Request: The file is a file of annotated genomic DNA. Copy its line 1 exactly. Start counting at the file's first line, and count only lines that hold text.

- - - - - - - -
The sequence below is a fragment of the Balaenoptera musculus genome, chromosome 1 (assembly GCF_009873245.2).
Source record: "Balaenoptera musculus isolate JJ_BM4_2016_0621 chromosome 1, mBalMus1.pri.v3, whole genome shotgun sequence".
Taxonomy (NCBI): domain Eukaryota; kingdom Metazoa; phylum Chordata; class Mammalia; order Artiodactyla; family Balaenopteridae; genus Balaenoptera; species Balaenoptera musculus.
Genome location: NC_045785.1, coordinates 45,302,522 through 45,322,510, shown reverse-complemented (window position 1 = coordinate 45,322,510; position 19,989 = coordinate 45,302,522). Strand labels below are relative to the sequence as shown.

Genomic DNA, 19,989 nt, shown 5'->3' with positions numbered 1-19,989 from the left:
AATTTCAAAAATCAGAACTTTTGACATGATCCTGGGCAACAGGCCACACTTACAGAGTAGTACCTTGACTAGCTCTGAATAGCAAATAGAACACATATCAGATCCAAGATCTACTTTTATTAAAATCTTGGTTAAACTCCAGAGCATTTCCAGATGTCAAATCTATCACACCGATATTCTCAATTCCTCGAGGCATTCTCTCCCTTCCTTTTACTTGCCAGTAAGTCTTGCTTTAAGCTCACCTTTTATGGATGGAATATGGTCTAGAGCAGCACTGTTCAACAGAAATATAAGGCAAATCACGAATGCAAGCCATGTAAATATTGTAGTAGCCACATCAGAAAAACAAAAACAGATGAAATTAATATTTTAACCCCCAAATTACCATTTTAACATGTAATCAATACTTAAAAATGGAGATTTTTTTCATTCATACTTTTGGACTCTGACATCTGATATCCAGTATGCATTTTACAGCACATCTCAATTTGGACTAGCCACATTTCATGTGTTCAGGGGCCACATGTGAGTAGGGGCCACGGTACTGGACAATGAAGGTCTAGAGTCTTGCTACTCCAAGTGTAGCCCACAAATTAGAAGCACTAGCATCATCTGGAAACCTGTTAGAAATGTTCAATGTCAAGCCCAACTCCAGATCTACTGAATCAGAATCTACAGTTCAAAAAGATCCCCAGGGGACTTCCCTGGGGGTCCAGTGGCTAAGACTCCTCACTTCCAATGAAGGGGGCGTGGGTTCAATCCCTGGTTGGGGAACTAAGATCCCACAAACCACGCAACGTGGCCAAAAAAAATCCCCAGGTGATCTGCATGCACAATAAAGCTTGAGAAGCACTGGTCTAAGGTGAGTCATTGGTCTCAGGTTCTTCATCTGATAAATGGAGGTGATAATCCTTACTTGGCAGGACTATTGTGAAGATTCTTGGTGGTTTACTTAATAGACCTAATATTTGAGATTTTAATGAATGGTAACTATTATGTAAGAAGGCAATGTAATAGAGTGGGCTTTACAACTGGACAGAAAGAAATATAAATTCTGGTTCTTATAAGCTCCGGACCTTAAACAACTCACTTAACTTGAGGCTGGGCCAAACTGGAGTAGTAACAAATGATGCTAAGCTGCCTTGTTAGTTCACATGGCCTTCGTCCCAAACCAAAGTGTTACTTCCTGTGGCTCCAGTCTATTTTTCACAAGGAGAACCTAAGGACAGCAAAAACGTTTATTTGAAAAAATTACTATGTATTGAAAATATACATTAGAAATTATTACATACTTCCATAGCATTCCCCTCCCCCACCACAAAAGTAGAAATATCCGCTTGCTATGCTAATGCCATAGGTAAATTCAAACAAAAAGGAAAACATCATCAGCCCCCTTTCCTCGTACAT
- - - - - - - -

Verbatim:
The sequence below is a fragment of the Balaenoptera musculus genome, chromosome 1 (assembly GCF_009873245.2).